Michael Ignatieff, former head of the Liberal Party of Canada, has been musing about why he lost the election of 2011 (see eg. this excerpt from his book in the Toronto Star). One of his consolations is that succesful political thinkers often fail as practical politicians, because theory and practice are different arts and require different virtues. Canadian readers... Continue reading: Who writes the history books?
In the early Roman Empire, it was fashionable for wealthy soldiers to put up a stone with an inscription and their portrait at their tomb. Two such soldiers were Quintus and Lucius Sertorius, who erected their monuments at Cisolino (about 10 miles east of Verona) sometime in the late first century CE. The slab at... Continue reading: The Monuments of the Sertorii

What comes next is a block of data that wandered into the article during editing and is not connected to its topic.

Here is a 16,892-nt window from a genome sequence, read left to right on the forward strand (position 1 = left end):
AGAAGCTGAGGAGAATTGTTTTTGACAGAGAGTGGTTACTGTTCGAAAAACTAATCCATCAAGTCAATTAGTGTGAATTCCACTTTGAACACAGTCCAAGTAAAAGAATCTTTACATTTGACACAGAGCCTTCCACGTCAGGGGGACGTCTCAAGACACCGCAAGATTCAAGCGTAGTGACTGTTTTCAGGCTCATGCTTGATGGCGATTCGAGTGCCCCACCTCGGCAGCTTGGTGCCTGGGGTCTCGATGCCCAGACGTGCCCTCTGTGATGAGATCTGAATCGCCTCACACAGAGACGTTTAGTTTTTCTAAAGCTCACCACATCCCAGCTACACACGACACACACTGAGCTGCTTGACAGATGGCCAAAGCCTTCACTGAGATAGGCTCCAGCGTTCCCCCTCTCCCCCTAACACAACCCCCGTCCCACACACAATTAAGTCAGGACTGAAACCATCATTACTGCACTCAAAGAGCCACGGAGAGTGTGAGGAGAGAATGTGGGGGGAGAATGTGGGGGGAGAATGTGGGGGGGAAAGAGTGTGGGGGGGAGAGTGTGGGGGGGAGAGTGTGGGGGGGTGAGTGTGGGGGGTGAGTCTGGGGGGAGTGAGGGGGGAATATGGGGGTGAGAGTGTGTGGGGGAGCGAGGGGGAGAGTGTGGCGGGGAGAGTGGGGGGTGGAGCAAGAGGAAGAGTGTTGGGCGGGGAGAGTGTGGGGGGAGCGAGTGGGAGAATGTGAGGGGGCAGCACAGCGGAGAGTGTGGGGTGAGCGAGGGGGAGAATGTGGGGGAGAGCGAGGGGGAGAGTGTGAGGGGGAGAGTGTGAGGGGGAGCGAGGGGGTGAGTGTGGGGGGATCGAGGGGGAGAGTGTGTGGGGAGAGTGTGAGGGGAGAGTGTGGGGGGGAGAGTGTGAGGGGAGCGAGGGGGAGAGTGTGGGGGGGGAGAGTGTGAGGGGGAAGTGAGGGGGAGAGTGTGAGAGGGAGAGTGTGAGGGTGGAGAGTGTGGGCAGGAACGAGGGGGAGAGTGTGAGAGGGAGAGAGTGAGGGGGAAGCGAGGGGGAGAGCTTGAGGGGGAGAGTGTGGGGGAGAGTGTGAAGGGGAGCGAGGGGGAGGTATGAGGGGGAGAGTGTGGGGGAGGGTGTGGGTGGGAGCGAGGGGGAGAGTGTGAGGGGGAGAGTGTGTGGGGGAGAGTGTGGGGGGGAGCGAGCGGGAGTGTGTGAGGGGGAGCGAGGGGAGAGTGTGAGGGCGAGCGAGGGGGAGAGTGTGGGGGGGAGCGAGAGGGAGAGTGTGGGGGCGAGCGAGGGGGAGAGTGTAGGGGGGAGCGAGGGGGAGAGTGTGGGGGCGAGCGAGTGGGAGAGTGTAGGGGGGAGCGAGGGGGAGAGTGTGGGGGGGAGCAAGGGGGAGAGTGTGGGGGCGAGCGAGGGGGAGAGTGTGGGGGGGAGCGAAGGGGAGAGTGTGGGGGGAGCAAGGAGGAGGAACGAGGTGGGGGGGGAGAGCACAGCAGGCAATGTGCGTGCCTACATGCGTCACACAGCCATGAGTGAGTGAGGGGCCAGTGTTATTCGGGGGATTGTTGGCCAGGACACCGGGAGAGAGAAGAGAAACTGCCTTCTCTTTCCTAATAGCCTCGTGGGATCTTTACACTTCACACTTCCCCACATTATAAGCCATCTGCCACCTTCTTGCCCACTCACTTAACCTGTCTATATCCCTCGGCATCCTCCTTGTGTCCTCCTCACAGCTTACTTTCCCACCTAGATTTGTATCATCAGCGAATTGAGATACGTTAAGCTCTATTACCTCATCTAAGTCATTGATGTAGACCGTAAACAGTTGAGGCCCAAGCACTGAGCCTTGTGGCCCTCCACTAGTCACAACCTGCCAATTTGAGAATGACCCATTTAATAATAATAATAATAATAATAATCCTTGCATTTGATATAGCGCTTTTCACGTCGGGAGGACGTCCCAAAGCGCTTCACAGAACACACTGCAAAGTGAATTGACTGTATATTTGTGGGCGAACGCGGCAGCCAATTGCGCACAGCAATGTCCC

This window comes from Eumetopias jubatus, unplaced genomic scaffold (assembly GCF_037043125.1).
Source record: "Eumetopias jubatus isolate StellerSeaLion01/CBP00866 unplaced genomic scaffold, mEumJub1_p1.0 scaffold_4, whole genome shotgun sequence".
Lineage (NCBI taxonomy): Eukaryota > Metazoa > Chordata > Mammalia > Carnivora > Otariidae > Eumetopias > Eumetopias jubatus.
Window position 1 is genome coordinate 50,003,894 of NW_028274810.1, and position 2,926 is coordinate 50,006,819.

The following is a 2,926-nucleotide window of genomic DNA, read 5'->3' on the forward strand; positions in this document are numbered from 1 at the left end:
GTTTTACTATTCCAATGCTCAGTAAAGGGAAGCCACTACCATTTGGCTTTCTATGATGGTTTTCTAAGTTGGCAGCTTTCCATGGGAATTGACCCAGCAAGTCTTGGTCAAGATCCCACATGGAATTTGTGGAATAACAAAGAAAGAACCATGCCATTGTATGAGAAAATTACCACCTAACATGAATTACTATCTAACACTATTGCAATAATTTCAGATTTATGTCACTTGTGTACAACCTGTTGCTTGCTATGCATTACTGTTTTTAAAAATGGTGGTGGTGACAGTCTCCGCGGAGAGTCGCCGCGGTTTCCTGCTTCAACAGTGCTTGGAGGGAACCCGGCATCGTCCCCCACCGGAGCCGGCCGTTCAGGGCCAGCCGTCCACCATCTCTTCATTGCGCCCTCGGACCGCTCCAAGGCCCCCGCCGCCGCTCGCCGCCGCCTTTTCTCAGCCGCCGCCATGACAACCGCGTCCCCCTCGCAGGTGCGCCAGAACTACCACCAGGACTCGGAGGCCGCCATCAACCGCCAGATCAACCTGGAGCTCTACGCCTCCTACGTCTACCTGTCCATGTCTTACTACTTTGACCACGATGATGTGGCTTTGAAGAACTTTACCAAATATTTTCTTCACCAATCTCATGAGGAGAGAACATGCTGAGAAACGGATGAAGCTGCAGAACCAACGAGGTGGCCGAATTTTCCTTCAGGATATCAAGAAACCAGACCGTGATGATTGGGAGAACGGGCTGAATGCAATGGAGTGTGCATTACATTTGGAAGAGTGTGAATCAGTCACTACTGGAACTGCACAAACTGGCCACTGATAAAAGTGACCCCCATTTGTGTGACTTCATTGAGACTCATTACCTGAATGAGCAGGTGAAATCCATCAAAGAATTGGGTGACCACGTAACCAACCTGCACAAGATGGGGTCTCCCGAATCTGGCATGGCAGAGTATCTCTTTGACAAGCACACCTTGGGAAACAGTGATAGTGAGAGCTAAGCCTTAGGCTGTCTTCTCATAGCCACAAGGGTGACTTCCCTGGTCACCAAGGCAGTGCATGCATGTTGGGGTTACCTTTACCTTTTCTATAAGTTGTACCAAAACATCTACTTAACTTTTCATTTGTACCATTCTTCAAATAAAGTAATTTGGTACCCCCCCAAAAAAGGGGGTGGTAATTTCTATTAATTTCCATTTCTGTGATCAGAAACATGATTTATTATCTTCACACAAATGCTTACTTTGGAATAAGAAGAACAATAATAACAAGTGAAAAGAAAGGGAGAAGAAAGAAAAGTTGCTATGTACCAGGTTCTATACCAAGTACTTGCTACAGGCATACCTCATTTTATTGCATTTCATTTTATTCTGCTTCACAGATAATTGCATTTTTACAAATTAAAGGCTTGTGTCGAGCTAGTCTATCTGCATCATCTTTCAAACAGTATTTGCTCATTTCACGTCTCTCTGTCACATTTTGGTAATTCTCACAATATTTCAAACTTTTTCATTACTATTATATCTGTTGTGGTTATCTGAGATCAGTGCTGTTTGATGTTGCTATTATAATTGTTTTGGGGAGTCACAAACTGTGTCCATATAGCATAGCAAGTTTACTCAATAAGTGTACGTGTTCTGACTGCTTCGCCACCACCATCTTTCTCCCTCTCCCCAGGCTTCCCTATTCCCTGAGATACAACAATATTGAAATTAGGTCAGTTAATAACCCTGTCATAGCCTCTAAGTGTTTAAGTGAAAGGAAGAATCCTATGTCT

This image illustrates drunkenness (Lat. ebrietas) in a Tacuinum Sanitatis from Italy in the 1390s (Bibliotheque Nationale du France, Paris MS. Nouvelle acquisition latine 1673 folio 88v: for this and other images see their Mandragore website http://mandragore.bnf.fr/jsp/rechercheExperte.jsp). The Tacuinum is a Latin translation of an Arabic book on the medical implications of various foods,... Continue reading: Two Views on Punching in Late Medieval Italy
I recently visited the Royal British Columbia Museum for their exhibit on the British and Norwegian South Pole expeditions of 1911/1912 (no permanent URL: temporary one at http://explore.royalbcmuseum.bc.ca/ ). The basic story is well known in Canada: how two expeditions both arrived in Antarctica in hope of being the first to the South Pole, how... Continue reading: The Race to the End of the Earth